Technology Weblogging

Returning to Business

Recovered from the Wayback Machine.

It was interesting to read Evan William’s carefully written essay about weblogging APIs this morning, and watch his writing as it slowly revolves around to the need for standards, particularly in the chaotic and competitive world of weblogging technology. As he, and others, are discovering, they have to be prepared to take the steps necessary to work effectively in an environment in which no one person has, or should have, control:


The only way there will be a universal blogging API is if everyone who needs to has input and sign-off on it, and it cannot be controlled by any one vendor.

I perhaps now understand the need for standards bodies more than I ever have before—even though the term gives me willies.

I have spent too much time lately on technology, poetry, and photography, and need to return to the roots of this weblog, which is writing. But at the same time, I want to applaud Ev for taking a step in the right direction — acknowledging that there is problem in weblogging and that problem is that there are too many specifications and it’s only going to get worse before it gets better.

It started with RSS, it’s continued somewhat with Trackback, and now the lack of a standards body is impacting on weblogging APIs. For the non-technical, this may seem as if the issue doesn’t impact on you, but it does. When weblogging tools have to accomodate multiple APIs and multiple RSS specifications and so on, the tools get bloated, their performance suffers, and you, the weblogger, get hammered with demands that you support this RSS and that weblogging API by upgrading your installation and so on.

In addition, the energy that should be directed to new innovations or faster applications, or better security is being bled out to writing code that parses five different flavors of RSS, and three different flavors of weblogging APIs. This doesn’t even include recent discussions about what format to use for porting data from one weblogging tool to another, something that’s going to become more critical over time.

This is a no win situation. By what stick do you measure that continuing chaos is ‘good’ for us all?

Dave Winer wrote today today:


This morning I came up with a new app that that integrates weblogs like Scripting News with search engines like Google in a new way. It’s very exciting. I’m jumping up and down and giggling I like it so much. Now if I wanted to really be a bastard I’d hire one of your grad students to patent it, and make sure everyone who implemented it would have to pay me a royalty. But I’m a fool. I think people’s brains will explode when they get to use this. It’ll be an incredible research tool for busting patents, believe it or not. In that way it’s perfectly appropriate to give it to the world for free. Now can you come up with something Creative Commons-like so that when the poopy little wiener boys at the W3C claim I didn’t invent it (they think Microsoft or Guha invented everything) I can show them a record in some database that gives me appropriate credit for the invention. How about some middle ground for people who want credit for their work, but don’t care to erect a tollbooth?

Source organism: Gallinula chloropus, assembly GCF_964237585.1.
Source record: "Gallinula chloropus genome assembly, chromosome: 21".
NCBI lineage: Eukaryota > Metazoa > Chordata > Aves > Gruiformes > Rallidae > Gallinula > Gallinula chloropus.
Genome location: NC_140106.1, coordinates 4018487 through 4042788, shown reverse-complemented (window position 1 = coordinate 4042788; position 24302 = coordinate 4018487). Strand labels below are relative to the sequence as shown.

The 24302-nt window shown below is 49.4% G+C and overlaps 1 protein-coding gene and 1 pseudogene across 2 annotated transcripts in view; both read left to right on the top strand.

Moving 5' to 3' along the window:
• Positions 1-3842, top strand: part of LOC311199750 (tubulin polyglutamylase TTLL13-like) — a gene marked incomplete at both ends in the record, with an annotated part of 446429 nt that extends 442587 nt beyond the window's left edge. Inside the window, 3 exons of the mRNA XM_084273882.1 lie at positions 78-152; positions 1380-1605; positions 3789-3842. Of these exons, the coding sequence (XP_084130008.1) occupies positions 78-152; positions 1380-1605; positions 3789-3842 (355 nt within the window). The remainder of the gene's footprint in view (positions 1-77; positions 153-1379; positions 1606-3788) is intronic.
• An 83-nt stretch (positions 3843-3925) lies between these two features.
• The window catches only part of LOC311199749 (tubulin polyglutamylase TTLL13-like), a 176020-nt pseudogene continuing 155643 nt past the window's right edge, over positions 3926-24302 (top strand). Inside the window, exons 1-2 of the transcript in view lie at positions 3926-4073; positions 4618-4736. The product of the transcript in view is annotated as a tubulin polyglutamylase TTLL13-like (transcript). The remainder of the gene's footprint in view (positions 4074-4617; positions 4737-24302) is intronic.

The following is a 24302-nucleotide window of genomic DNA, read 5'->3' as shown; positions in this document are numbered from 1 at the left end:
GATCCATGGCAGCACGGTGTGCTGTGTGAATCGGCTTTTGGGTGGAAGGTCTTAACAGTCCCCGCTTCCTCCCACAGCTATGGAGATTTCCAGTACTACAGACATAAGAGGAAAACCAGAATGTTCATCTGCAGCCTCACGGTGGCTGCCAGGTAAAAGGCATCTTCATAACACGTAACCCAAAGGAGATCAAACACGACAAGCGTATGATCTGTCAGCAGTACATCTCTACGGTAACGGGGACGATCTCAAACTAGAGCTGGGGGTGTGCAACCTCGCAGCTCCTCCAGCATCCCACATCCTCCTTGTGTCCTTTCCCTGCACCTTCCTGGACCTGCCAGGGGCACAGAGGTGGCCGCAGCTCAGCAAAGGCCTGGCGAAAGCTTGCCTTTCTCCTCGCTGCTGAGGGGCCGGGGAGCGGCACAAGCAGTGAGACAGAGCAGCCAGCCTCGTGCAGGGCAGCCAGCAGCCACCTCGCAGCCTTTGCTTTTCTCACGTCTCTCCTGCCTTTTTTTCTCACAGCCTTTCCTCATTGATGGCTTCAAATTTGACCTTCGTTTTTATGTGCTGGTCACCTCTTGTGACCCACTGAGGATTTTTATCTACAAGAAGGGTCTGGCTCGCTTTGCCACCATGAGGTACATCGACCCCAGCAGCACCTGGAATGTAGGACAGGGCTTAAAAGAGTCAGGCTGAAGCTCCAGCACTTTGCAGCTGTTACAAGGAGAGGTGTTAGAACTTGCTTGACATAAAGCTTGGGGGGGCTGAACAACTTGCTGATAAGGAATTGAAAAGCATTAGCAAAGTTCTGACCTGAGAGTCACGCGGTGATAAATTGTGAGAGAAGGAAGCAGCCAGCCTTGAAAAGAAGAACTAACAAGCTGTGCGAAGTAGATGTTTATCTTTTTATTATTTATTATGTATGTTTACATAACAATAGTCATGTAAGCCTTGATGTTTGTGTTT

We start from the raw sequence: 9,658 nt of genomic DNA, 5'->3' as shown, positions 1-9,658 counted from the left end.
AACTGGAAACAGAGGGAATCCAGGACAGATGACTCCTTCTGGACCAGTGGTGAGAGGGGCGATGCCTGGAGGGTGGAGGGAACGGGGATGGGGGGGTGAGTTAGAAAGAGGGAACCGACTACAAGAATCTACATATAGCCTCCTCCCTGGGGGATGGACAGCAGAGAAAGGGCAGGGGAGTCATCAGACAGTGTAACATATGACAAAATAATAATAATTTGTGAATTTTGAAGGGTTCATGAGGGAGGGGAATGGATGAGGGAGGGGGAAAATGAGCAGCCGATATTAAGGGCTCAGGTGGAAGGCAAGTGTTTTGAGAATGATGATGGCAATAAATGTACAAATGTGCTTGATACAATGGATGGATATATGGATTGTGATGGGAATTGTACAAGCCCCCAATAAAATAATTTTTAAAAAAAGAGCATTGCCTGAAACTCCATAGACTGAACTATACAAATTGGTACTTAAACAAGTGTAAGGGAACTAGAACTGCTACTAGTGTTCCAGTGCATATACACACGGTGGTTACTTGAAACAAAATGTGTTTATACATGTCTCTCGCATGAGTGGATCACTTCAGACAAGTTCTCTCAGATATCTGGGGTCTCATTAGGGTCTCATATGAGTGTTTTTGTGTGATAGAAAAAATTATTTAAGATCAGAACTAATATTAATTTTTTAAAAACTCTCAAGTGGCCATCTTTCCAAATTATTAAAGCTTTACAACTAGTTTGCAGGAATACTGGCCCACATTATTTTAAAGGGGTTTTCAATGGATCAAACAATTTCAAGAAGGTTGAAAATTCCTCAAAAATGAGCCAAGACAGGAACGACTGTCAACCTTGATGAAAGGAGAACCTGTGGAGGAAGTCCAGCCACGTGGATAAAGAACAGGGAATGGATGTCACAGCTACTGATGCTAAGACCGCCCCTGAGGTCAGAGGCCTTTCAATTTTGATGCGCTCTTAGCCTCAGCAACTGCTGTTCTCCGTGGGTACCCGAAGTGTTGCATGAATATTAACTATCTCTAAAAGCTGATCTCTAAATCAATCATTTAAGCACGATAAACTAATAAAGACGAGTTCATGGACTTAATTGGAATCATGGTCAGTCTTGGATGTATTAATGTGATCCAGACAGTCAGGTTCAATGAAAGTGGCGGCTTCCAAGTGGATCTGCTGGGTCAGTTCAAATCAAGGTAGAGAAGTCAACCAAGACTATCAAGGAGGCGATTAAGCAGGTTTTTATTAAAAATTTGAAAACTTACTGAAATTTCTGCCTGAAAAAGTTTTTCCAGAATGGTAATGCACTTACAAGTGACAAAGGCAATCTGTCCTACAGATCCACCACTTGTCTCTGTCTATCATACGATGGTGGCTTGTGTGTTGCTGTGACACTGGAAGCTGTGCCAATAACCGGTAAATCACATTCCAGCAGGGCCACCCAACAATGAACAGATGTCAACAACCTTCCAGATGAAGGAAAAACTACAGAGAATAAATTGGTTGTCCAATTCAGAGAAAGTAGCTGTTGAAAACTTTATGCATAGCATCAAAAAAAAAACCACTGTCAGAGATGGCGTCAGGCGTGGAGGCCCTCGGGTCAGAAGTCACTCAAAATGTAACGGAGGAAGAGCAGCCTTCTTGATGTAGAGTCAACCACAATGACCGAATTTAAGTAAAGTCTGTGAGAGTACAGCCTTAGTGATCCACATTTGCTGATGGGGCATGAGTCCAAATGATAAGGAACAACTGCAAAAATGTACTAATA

Without knowing what Dave’s ‘new application’ is, we don’t know if he really did invent something that will withstand the patent process, but he has a right to patent any new technology he invents. However, he’ll also have to withstand the challenges to his claim that come with this process. Dave has a right to claim something as his own that he has invented, but he doesn’t have the right to claim something as his invention when there is prior art showing otherwise. He doesn’t have the right to rewrite history.

Issues of who invented what aside, the biggest problem with the current state of business in weblogging technology is that a few ‘giants’ in the weblogging industry, such as Userland, or Blogger, or Six Apart (Movable Type) can force decisions on what approaches are best, when the better quality effort may come from a much smaller company or even a single person. An independent standards body would allow all voices to be heard, and the best, not the biggest, would float to the top.

As I write this, I can already tell you, guarantee it even, who will now come out writing ‘in favor’ of Dave Winer and who will write ‘in favor’ of Ev (or against Dave), both sides not realizing that weblogging should be growing beyond dominance by any one person by now. We had our time in the sandbox and it’s time to grow up.

Unless that’s what people want — all of us in the sandbox, playing with our pails and our sand, and arguing about who has the bigger shovel.

(Thanks to Sam for the link to Ev’s post.)


The thread that led to Evan’s essay is here. It demonstrates why a standards body is needed, why there will never be one, and why I need to stop writing about weblogging technology in my weblog.

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